Re: A Type System is a Set of Tests Posted: Apr 19, 2006 8:56 PM
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> my own types is what takes too much effort. When I'm
> interacting with a library or just someone else's code, I
> really appreciate static typing.

I'm in complete agreement here with you. :) If it is at all possible to solve this issue without imposing anything on the developer (such as writing their own type plugin, and/or maintaining a separate set of type files), wouldn't that be great?

I think maybe the best place to solve this is not even in the interpreter or compiler. It's a job for a library (module in python).

Leo Lipelis

Posts: 111
Nickname: aeoo
Registered: Apr, 2006

Re: A Type System is a Set of Tests Posted: Apr 19, 2006 10:01 PM
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> my own types is what takes too much effort. When I'm
> interacting with a library or just someone else's code, I
> really appreciate static typing.

Agreed. I don't think we can solve this problem with a pluggable type system + type files. Nor can this problem be solved by a test suite.

This is a documentation + IDE problem, and I think it's best solved by a module that can do static code analysis (like pychecker, but more sophisticated -- it will need to be able to infer types).

IDE may use such a module to guess what the object types are.

For example you are typing

library_obj.undocumented_method(

Ok, in the 3rd party source code undocumented_method looks like this:

def undocumented_method(param1, param2): blah blah

Ok, so it's not helpful, right? What is param1? What is param2? This sucks. How do I feed the right arguments to this thing? Those are the questions that pop in my mind.

The code scanner/type inferer module can then be used by IDE to offer some reasonably good guesses for what these objects may be by looking inside undocumented_method to see what methods and fields are used and comparing those against the database of types that would be bulit up by scanning the code. So, the scanner will know that you're trying to quack param1 inside undocumented_method. Then it will look to see what can possibly quack. Aha.. it finds a few ducks. Then in IDE it tells you about these ducks in a popup/tooltip, so you know what to feed it.

This was an actual issue I faced once in Python. I got a lib and didn't know what parameters were expected due to insufficient docs.

Also you may want IDE to warn you if you are trying to quack something that doesn't quack. I believe pychecker can do this today.

You may want to know return types of methods. A code scanner should be able to give you a reasonable list, which can then appear in an IDE popup/tooltip.

Do I understand correctly? So basically we don't want to quack something that doesn't quack (and really this kind of bug shows up pretty fast at run time, when you exercise the code path). But more importantly we want to know what arguments can we feed to a method and what can we expect back. That's the job for a code scanner/type inferrer.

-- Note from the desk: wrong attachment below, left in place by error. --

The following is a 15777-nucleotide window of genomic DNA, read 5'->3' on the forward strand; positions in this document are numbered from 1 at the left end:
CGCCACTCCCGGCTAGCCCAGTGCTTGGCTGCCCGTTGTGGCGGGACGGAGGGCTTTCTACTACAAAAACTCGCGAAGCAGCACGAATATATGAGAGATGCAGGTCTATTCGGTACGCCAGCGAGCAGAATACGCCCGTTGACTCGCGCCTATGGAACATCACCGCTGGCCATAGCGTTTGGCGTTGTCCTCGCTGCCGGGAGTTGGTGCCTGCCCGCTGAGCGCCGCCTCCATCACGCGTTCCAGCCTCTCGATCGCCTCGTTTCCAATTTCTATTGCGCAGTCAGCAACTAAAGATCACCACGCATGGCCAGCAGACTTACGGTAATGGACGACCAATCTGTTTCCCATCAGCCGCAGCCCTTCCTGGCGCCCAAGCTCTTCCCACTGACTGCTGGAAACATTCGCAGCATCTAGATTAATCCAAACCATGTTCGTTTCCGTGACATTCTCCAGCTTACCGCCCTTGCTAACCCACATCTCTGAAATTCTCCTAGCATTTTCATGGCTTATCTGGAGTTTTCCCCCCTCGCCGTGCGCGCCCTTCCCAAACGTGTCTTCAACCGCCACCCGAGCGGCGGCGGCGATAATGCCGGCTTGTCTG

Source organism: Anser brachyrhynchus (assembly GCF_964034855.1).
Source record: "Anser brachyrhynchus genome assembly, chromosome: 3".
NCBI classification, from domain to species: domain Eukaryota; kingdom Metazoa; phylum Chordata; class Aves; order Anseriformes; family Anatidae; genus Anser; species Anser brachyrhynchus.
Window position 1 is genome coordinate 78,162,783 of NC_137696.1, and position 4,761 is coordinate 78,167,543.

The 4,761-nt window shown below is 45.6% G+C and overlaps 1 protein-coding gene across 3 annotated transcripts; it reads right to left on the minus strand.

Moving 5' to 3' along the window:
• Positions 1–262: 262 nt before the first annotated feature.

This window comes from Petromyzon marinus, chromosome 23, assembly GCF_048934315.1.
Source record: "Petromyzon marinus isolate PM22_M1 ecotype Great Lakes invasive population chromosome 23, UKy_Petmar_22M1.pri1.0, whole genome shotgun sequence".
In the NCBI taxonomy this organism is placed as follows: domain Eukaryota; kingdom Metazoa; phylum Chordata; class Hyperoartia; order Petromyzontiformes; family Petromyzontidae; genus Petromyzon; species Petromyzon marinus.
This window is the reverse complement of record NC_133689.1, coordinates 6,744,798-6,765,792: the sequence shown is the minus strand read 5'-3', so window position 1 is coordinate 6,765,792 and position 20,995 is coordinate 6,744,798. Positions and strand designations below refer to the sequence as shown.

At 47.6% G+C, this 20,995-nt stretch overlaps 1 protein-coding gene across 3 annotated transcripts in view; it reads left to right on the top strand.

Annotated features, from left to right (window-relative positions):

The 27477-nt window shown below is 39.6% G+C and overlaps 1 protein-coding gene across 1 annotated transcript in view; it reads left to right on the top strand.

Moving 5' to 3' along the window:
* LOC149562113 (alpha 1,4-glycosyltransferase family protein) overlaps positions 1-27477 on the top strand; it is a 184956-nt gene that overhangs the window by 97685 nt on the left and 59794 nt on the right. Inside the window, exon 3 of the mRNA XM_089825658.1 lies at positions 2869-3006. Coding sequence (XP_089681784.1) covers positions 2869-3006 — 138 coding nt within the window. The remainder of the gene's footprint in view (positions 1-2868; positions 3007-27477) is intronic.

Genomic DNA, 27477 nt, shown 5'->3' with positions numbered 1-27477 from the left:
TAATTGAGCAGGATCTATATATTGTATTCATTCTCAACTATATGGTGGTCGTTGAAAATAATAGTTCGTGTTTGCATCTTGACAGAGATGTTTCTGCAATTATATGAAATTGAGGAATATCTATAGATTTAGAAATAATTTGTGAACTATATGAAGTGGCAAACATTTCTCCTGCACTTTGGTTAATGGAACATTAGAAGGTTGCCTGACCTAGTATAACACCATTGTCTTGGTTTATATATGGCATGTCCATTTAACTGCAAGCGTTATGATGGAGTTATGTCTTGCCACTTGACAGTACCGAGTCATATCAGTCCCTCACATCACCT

So if 3rd party lib has a method like

def foo(a, b): return a+b

the scanner will compile a list of method invocations on a and b. b has none. a has __add__. A list of classes that supports __add__ might be unreasonably large, so instead just show what the anonymous implicit interface is, which is just a single method of __add__.

If 3rd party foo method is like this:

def foo(a):
a.quack();
a.walk();
a.fly();
a.eatFish();

Then IDE has a choice.. it can display quack/walk/fly/eatFish methods as an anonymous implicit interface in a tooltip, or even better, it can do a match against the database of all known types, which it was able to infer. In Python most types should have reasonable names too, because they are mostly user defined classes. In other languages you may not have the names to associate with those inferred types. For Python though, it should be possible to determine a reasable list of qualified ducks and hint you about it in an IDE. Also IDE should be able to give you some good hints about what's coming out. Usually it's going to be a single type. If 3rd party did something like this:

def foo(a):
if (a == 1): return One();
if (a == 2): return Two();
...

Then you can get a list inside a tooltip that includes One as possible return type and Two and so on.

It might be hard to implement a 100% solution for this, but I believe an 80% solution should be doable. We already have pychecker. Python IDEs can already give you a lot of hints even today.

Guessing method return types and parameters should be possible. Gived a module to do it, pydoc can use that info as well as IDE, etc.

For example:
http://pydoc.org/2.4.1/MimeWriter.html#MimeWriter-addheader

What type is key? I can guess that it's a string, but type inferrer can give you a much more educated guess. Right? Is that the main issue?

Leo Lipelis

Posts: 111
Nickname: aeoo
Registered: Apr, 2006

Re: A Type System is a Set of Tests Posted: Apr 19, 2006 10:46 PM
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Look, someone already did most of the work, it looks like:

http://codespeak.net/pypy/dist/pypy/doc/architecture.html#rpython-the-flow-object-space-and-translation

I didn't look too much into this, but I think it should be possible to use pypy in an IDE and pydoc to generate some really useful type hints/docs.

At least pypy should have a parser for python code that spits out an AST. So, it's conceivable to then use that information to try to infer types.